The opposition Syrian Observatory for Human Rights said an intelligence officer was assassinated Tuesday morning in Damascus, CNN reported.
Activist organizations said government forces assaulted Homs and Hama just days after U.N. monitors left the cities.
Meanwhile U.N.-Arab League envoy Kofi Annan, who developed a six-point peace plan, is expected to brief the U.N. Security Council Tuesday. While only a few U.N. observers are in Syria now, the Security Council recently authorized sending as many as 300 monitors for 90 days.
"It is our hope that the deployment of observers will help to stop the killing and consolidate the calm," said B. Lynn Pascoe, U.N. undersecretary general for political affairs. "The objective, however, is clearly not to freeze the situation but to create the conditions for a serious and credible political process."
The monitors are charged with observing a cease-fire imposed April 12. The cease-fire is part the peace plan laid out by Annan and accepted by Syrian President Bashar Assad's government. Besides calling on both sides to end the violence, the plan calls for access for humanitarian groups, the release of detainees and the beginning of a political dialogue.
Pascoe told the Security Council Monday armed violence in Syria continues and human rights violations are still committed with impunity, CNN reported.
International leaders, including U.S. President Barack Obama, have increased pressure on Assad's regime to end the violent crackdown on pro-democracy protesters that has gone on for more than a year.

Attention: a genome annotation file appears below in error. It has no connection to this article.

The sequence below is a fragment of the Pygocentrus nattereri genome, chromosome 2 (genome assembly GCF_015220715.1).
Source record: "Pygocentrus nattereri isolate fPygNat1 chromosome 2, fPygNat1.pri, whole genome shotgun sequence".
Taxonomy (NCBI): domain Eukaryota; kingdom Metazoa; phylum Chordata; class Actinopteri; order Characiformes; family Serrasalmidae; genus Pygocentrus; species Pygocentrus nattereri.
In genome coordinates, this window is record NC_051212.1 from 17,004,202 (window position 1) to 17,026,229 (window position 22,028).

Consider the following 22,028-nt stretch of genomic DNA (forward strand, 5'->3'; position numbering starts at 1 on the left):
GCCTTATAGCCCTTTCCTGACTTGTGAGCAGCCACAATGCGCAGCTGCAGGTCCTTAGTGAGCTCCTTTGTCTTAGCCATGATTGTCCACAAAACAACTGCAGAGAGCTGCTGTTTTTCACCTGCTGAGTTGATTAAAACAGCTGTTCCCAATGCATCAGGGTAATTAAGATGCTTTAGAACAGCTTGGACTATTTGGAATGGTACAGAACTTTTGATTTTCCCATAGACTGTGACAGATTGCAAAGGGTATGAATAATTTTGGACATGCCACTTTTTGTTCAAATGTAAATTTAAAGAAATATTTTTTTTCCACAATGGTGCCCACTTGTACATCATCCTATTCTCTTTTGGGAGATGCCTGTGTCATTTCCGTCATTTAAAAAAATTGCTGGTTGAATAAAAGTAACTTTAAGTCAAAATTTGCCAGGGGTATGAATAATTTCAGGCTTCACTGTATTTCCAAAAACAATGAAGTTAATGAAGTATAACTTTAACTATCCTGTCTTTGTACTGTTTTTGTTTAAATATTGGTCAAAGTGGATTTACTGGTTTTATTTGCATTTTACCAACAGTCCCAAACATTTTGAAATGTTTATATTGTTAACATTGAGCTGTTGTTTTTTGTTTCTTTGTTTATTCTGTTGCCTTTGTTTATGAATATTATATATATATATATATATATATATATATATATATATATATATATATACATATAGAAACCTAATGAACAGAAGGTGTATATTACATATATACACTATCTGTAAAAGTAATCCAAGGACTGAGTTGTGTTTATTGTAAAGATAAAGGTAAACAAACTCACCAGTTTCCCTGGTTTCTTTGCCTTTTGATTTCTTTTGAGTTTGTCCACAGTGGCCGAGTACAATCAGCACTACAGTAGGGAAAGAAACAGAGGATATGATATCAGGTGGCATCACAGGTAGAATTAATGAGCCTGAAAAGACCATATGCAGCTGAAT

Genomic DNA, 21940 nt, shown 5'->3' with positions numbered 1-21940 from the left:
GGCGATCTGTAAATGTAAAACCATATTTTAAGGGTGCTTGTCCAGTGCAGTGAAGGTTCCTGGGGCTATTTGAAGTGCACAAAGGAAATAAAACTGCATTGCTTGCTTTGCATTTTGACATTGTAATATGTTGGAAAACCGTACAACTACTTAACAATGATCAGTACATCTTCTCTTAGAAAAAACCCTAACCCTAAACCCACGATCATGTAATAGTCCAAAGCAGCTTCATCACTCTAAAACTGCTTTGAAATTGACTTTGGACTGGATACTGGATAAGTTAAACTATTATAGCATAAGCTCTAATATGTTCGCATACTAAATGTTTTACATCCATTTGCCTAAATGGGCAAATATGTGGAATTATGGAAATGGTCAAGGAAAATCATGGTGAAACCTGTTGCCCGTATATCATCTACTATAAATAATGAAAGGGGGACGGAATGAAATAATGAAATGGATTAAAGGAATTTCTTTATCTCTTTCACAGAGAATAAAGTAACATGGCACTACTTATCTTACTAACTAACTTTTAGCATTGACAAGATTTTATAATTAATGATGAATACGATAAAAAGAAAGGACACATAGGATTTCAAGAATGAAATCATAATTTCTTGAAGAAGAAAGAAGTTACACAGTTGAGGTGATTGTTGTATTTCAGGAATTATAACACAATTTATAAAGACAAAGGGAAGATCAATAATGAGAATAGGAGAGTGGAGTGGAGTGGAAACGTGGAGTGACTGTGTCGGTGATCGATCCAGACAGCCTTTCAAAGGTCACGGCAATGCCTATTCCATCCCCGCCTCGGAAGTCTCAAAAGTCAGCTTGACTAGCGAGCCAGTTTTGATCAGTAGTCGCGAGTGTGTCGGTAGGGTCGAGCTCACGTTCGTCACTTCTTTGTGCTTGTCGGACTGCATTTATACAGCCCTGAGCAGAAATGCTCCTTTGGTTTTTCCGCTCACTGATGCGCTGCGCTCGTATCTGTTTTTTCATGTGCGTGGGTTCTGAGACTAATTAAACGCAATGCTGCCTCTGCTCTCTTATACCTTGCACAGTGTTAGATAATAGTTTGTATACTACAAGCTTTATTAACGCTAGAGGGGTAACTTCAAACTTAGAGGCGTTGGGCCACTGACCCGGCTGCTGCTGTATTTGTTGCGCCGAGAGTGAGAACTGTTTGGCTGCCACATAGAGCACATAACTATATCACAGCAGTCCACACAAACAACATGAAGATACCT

Obama signed an executive order authorizing new sanctions the Syrian and Iranian governments and entities that supply new technologies to monitor and track target citizens for human-rights abuses.
European Union foreign ministers agreed to ban exporting goods and technology that might be used by Syria to produce chemical or biological weapons, CNN said.
The European Union also will ban exporting luxury goods to Syria, British Foreign Secretary William Hague said in a statement Monday.
"Despite the urgent need for Assad to end the violence immediately, he and his close supporters continue to lead comfortable lives," Hague said.
Although they voted to increase the observer mission, Russia and China have vetoed U.N. Security Council attempts to take tougher action against the Syrian regime.
U.N. Russian Ambassador Vitaly Churkin defended his country's decisions during an interview with CNN Monday.
"As a matter of principle, we believe that the U.N. Security Council is not about regime change," Churkin said. "We believe that ... if there is crisis in a country, the role of the international community should be to help the parties involved to find a political, peaceful way out of this crisis."
The United Nations estimates at least 9,000 people have died since the protests began in March 2011, Activist groups estimate more than 11,000 people have died.